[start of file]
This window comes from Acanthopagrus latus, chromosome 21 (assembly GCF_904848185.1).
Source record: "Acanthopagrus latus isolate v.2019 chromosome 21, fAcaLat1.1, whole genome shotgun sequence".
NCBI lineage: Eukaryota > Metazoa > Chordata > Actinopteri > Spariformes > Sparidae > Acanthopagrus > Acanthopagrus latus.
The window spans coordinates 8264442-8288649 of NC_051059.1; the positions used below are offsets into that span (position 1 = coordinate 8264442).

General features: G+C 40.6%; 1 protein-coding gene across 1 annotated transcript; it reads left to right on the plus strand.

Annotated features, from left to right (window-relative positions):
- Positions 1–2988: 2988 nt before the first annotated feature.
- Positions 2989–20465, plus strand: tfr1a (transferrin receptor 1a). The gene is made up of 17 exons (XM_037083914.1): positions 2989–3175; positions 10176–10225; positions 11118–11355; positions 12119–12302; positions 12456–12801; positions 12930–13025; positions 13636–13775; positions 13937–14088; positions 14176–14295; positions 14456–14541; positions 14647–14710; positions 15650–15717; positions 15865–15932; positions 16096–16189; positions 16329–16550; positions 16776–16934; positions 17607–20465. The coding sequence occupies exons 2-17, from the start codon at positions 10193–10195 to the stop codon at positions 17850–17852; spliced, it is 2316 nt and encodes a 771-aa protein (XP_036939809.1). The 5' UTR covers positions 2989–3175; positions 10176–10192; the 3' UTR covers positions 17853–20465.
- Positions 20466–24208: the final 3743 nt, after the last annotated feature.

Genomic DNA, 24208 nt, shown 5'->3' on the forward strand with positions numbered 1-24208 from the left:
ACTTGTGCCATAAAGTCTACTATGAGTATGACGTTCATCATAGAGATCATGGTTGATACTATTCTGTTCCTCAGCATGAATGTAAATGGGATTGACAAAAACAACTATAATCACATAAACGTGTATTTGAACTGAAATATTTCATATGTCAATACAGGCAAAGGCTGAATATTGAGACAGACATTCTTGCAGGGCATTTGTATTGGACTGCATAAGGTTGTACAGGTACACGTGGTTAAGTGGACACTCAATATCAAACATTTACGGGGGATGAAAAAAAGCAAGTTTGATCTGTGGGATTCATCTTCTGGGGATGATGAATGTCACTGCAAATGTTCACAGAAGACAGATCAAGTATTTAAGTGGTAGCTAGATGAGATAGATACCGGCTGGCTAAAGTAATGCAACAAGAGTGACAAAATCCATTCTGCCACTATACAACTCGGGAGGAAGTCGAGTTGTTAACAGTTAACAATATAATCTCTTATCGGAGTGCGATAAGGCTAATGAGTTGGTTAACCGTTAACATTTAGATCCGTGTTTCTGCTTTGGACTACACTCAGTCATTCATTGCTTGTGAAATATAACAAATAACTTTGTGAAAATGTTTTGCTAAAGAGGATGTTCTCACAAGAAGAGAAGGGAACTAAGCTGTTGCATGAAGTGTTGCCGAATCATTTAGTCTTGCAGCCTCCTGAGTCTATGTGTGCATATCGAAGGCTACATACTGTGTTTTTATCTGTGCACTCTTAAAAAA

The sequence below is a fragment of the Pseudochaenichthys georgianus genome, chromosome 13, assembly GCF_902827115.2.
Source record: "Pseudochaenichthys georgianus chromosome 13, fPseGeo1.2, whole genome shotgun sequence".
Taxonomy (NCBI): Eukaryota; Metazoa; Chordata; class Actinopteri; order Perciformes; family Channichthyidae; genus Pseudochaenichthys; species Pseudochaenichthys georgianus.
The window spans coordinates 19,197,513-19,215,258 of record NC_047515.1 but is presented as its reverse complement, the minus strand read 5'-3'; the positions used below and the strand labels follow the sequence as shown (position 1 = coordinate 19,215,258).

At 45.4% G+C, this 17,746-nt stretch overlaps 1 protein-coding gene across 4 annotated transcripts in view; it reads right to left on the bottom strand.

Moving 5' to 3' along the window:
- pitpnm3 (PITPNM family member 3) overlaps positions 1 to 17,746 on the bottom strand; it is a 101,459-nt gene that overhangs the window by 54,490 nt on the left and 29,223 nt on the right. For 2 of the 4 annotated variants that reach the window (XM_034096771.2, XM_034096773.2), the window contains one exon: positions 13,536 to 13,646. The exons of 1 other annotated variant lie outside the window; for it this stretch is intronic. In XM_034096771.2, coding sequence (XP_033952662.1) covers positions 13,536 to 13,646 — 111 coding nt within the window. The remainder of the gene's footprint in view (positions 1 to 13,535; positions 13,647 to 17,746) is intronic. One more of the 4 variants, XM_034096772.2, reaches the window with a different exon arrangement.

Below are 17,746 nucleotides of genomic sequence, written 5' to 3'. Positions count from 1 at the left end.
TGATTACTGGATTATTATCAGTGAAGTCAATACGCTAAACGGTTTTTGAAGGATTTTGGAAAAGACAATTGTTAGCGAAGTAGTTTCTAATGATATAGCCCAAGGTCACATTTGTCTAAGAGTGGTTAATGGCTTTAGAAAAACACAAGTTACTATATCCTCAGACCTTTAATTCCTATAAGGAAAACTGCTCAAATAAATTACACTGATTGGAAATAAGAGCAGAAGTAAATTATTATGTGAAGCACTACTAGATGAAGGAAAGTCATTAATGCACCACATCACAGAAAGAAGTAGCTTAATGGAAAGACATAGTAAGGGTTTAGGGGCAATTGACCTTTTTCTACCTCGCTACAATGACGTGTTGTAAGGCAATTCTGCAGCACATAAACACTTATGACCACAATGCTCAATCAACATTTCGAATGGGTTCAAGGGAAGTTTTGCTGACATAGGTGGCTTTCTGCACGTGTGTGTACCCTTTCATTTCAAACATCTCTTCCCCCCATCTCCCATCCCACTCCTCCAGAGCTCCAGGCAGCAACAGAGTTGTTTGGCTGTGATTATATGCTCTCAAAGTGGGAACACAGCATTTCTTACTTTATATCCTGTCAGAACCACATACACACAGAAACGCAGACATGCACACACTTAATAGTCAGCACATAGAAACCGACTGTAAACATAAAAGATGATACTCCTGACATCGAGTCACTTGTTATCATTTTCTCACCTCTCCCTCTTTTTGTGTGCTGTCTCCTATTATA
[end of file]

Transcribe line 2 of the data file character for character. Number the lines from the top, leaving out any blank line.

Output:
Source record: "Acanthopagrus latus isolate v.2019 chromosome 21, fAcaLat1.1, whole genome shotgun sequence".